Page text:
A look into Brașov's Multicultural Day: Indonesia
In a cultural and tourist city like Brașov, a heterogenous and multicultural society is what makes it stand out from the rest.
This belief is what supports the idea of Ziua Multiculturalității în Brașov (Multiculturality Day in Brașov), an annual celebration an annual celebration by Migrant Integration Center Brașov co funded by Active Citizens Fund Romania, a program financed by Iceland, Liechtenstein and Norway through EEA Grants, Brașov Municipality through the Cultural Programs department and Erasmus+ Programme of the European Union, Empathy Project.
Every year, the festivity aims to promote intercultural dialogue and encourage tolerance and respect for diversity, while combatting stereotypes among the local and migrant/immigrant communities.
Two activities - expositional stands for each participating country and a multicultural show - brought the best of over 100 representations of 21 countries and four continents at its 2022 edition on October 9 at the Council Square.
Maria Camila (Colombia) and Horia Moasa (Romania) opened the multicultural show, followed by live musical performances from Ukraine, Vietnam, Moldova, and South Korea.
Indonesia was one of the participating countries and performers, presenting the traditional dance of Bahalai from Central Kalimantan, performed by Reana Deva, an Indonesian student at Babes-Bolyai University, Cluj-Napoca. Both the show and the expo booth were prepared mostly by students during their short breaks from their respective universities.
Ilham Catur, the president of the Association of Indonesian Students in Romania (PPI Rumania), arrived in the country last year to pursue his economics and international relations master's degree at the Ovidius University of Constanța. Alongside his right-hand man, Fadel Muhammad Zikrillah from the Transilvania University of Brașov, they gathered at least 12 other Indonesian students from other Romanian cities to help prepare the exhibition.
"I gathered them by offering free accommodation, since they've come all the way from other cities, from our organization's budget," Ilham explains. When asked if the Indonesian Embassy in Bucharest and Brașov City Hall provided them with material support, he says: "We have all the stuff - traditional costumes, sculptures, flags, lunch, and a RON 200 financial aid."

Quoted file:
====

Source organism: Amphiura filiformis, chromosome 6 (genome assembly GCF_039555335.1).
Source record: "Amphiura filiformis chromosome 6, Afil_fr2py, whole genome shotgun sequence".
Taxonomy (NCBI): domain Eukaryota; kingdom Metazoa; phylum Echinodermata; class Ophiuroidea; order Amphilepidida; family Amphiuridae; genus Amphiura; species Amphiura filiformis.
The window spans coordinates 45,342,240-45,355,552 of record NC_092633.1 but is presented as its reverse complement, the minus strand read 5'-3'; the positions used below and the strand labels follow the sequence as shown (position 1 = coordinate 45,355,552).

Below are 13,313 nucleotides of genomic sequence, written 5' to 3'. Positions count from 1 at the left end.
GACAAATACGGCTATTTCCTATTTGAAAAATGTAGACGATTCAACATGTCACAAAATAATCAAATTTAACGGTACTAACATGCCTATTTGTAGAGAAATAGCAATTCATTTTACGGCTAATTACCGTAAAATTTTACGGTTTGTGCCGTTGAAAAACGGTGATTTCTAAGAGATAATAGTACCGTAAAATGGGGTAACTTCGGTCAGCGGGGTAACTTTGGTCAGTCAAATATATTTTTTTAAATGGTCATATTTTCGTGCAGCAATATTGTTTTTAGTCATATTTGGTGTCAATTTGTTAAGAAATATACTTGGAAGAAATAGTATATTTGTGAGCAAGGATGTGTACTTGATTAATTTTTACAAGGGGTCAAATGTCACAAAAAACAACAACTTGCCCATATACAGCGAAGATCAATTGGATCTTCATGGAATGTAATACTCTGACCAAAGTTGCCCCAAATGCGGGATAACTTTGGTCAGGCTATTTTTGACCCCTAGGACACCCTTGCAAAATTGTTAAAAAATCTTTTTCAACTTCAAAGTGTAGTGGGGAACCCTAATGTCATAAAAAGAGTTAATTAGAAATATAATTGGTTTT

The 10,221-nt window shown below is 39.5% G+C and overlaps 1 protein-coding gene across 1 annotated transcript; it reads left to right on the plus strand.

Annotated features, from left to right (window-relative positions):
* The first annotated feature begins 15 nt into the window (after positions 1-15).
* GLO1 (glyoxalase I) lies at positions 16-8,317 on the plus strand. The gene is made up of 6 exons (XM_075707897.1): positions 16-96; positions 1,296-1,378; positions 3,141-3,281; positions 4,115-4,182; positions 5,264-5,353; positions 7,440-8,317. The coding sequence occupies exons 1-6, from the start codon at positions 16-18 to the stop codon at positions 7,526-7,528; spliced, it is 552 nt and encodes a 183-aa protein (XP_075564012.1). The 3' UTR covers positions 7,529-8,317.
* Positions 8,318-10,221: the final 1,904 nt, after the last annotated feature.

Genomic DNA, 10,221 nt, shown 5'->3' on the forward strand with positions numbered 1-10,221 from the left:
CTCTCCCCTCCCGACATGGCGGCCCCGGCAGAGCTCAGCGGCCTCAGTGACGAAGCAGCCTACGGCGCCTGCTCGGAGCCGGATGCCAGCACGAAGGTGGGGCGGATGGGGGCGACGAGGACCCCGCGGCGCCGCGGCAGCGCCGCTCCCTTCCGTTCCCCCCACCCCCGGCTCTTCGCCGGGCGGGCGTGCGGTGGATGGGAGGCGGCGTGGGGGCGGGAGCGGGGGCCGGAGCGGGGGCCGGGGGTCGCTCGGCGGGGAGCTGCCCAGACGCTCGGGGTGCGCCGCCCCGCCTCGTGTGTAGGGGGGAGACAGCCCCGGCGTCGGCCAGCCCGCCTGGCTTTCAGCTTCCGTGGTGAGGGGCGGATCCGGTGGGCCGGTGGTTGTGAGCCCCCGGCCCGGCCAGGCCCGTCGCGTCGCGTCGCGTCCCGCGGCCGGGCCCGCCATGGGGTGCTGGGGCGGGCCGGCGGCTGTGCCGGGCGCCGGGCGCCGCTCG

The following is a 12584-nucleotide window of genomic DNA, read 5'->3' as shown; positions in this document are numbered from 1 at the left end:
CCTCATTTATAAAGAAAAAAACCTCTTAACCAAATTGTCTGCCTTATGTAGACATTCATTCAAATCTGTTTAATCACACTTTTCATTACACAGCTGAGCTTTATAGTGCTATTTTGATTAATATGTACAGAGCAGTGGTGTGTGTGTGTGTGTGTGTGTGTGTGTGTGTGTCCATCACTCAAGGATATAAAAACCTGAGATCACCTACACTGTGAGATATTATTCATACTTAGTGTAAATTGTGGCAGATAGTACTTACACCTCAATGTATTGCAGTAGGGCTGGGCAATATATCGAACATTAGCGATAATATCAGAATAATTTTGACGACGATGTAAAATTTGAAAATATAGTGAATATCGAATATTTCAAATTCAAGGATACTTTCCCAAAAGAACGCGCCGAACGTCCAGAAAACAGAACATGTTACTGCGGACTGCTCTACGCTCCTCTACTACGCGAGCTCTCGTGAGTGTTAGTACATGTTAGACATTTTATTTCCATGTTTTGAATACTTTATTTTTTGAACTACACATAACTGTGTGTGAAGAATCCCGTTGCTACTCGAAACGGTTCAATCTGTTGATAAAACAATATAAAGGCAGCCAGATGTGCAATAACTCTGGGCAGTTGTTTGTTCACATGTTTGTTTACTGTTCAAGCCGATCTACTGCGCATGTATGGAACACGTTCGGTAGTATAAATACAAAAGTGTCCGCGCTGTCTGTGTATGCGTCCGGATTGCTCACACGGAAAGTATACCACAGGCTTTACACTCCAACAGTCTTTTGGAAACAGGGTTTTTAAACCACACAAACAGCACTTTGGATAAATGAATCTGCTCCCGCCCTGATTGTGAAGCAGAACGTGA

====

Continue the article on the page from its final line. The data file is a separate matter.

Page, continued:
In his turn, Fadel arrived in Romania over two years ago as part of the scholarship program offered by the Romanian Ministry of Foreign Affairs. He represented his Minangkabau, West Sumatra roots during the event, sporting a bright, red costume with gold patterns and a long traditional cap.
"The preparation itself took about two months; due to the location of students in different cities and the busyness of each member, all coordination was done online, until the D-1 event," he says.
Using Balinese red-gold batik - a carefully-decorated textile using a resist dyeing traditional technique - as a table cloth, along with a miniature statue of Garuda, Indonesia's state insignia, and several unique accessories of 1,300-something recognized ethnic groups in the country, the booth attracted numerous visitors. Fadel, then, would play angklung, a traditional instrument made from bamboo tubes, to attract attention and later teach those who were curious.
"Romanians were very enthusiastic to visit our booth, especially the children wanted to try the angklung game. Some of them have already visited Indonesia and shared their experiences with all of us," he further recalls.
While it might be their debut in this event, Fadel hopes to return for future editions and wishes for as many members as possible from the Indonesian society in Romania to participate, not just the students.
"For future editions, I hope there will be as many Indonesians abroad as possible, especially expats, that come to participate and promote our culture. It's a shame that we can only showcase one talent show because of the limited time for preparation, even though we have a lot of traditional dances and performances that we can be proud of," he adds.
(Photos: Fadel Muhammad, PPI Rumania)